Video-assisted thoracoscopic surgery (VATS) is now widely used around the world for this type of tumor. However, use of VATS is difficult when the tumor is large and located on the left side wall of the esophagus, within the upper mediastinum. This is because VATS has only two-dimensional vision, and the thoracoscope and surgical forceps have limited ranges of motion. Use of robot-assisted thoracoscopic surgery (RATS) with the da Vinci surgical system has been increasing recently, as it provides magnified three-dimensional vision and finer motion that enables delicate tumor enucleation within the narrow thoracic cavity [2, 3]. There have been a number of reports of esophageal leiomyoma enucleation using VATS but use of RATS for esophageal SMT is not yet widespread, and there have been no reports its use for that purpose in Japan. Here, we report a case in which we used RATS to perform an SMT enucleation of an esophageal leiomyoma located in the upper and middle mediastinum, where it would be difficult to use VATS.
A female in her thirties visited our hospital, because she was experiencing epigastric pain. Upper gastrointestinal endoscopy showed an esophageal SMT 10 cm in length about 20–30 cm from the incisors (Fig. 1). On an esophagogram the lesion appeared as a sharply demarcated, smooth, rounded, filling defect (Fig. 2). Enhanced computed tomography imaging of the chest showed a poor contrast effect mass in the upper-middle thoracic esophagus (Fig. 3). [18F] fluorodeoxyglucose-positron emission tomography detected no accumulation within the tumor (Fig. 4). Ultimately, after endoscopic ultrasound-fine needle aspiration, this esophageal SMT was diagnosed most likely to be a benign leiomyoma. However, from its size (10 cm) it was judged to have malignant potential. After sufficient explanation, the patient requested tumor enucleation to both treat her symptoms and for a definitive pathological diagnosis to rule out completely the possibility of malignancy.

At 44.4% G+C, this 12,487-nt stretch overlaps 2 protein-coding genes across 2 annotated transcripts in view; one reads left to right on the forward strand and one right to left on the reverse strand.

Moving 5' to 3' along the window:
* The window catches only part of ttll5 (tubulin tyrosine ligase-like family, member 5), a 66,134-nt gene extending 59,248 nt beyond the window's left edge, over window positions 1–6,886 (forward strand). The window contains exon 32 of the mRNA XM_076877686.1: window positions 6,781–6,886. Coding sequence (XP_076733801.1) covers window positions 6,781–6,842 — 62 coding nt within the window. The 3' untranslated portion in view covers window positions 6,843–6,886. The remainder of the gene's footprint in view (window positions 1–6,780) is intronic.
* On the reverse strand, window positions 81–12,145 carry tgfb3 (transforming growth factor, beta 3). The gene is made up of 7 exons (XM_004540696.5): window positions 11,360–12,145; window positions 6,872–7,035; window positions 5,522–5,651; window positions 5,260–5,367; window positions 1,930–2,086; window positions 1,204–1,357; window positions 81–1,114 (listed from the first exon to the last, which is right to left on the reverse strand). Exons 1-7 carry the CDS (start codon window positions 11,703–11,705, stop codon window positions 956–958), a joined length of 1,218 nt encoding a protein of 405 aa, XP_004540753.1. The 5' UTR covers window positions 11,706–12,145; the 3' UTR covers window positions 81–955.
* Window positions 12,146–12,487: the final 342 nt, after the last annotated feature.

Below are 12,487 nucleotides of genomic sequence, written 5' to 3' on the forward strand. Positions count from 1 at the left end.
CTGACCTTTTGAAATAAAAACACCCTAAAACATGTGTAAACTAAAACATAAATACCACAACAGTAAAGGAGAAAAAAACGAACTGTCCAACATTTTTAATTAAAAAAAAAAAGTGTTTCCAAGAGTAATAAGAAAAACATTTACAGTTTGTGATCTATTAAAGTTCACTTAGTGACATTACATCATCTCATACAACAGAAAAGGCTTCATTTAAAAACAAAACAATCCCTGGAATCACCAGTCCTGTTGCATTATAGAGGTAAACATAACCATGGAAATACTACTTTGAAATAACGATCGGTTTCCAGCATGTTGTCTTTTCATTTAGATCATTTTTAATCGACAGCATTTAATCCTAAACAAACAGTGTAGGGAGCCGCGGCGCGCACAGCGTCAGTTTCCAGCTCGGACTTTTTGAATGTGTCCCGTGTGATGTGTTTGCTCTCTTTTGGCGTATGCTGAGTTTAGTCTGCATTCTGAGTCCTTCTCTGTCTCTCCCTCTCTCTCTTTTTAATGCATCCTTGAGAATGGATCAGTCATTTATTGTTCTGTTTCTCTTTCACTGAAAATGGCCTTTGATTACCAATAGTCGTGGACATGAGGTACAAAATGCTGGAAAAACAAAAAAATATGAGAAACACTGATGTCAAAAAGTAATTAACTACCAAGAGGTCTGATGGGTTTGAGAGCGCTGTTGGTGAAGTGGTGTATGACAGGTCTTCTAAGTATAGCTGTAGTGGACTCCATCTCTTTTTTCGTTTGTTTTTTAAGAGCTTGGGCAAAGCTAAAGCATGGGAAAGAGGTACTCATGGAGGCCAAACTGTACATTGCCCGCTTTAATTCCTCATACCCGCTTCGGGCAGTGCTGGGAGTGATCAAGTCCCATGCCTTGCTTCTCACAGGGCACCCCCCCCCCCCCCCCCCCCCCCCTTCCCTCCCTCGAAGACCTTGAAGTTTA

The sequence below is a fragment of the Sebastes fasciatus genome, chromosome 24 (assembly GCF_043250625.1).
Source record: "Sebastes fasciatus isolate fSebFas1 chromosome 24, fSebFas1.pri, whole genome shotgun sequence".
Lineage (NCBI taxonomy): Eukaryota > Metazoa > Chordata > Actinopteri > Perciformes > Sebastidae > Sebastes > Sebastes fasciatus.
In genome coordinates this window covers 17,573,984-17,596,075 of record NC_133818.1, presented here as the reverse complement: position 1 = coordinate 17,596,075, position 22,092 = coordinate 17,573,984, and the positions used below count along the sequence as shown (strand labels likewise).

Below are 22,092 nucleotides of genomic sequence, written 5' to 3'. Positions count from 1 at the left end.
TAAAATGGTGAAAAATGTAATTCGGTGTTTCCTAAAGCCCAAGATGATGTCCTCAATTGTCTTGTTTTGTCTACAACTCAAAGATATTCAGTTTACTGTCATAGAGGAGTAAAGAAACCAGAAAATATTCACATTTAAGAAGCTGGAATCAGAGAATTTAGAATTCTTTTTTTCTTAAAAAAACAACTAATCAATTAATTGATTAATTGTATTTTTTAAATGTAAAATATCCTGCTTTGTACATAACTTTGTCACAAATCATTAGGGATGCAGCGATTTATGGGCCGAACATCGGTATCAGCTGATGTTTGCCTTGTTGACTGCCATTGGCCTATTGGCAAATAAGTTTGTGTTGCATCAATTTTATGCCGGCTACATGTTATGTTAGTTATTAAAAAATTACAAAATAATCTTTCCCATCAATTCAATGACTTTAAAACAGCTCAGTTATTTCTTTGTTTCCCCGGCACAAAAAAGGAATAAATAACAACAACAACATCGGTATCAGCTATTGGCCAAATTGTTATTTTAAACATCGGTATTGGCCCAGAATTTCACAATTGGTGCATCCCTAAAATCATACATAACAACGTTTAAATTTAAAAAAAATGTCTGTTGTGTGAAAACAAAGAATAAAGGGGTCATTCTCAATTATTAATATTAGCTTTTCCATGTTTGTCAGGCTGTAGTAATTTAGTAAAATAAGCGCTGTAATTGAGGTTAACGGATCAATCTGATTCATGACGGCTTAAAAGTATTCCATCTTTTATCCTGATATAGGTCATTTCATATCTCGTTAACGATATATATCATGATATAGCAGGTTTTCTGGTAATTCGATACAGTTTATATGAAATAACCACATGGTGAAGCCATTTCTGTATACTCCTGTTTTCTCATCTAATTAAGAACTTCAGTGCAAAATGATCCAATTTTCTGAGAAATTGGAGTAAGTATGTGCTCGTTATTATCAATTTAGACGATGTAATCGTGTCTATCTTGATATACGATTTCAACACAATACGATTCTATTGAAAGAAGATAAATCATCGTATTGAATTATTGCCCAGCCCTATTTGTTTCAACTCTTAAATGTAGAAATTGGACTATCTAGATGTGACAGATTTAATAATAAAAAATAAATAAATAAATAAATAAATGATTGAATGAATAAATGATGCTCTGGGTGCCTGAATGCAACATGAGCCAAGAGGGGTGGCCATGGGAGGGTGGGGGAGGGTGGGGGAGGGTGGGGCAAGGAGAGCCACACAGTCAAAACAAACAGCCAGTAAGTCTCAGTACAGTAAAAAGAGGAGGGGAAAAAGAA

We performed robot-assisted thoracoscopic esophageal SMT enucleation using a da Vinci Xi system, which was not covered by medical insurance. The patient was placed in the left lateral position under a combination of inhaled and intravenous anesthesia, and a double-lumen endotracheal tube was used for single-lung ventilation. The right arm was raised 60 degrees cranially to expose the right axillar fossa, then tilted 20 degrees cranially and 15 degrees ventrally. The da Vinci trocars were inserted into the 10th intercostal space (ICS), on a posterior axillary line (AL); the 7th ICS, on a middle AL; the 5th ICS, on a posterior AL; and the 3rd ICS on an anterior AL. An assist trocar with an air-sealed system was inserted into the 5th ICS on an anterior AL; it was used to maintain 8 mmHg positive pressure within the thoracic cavity.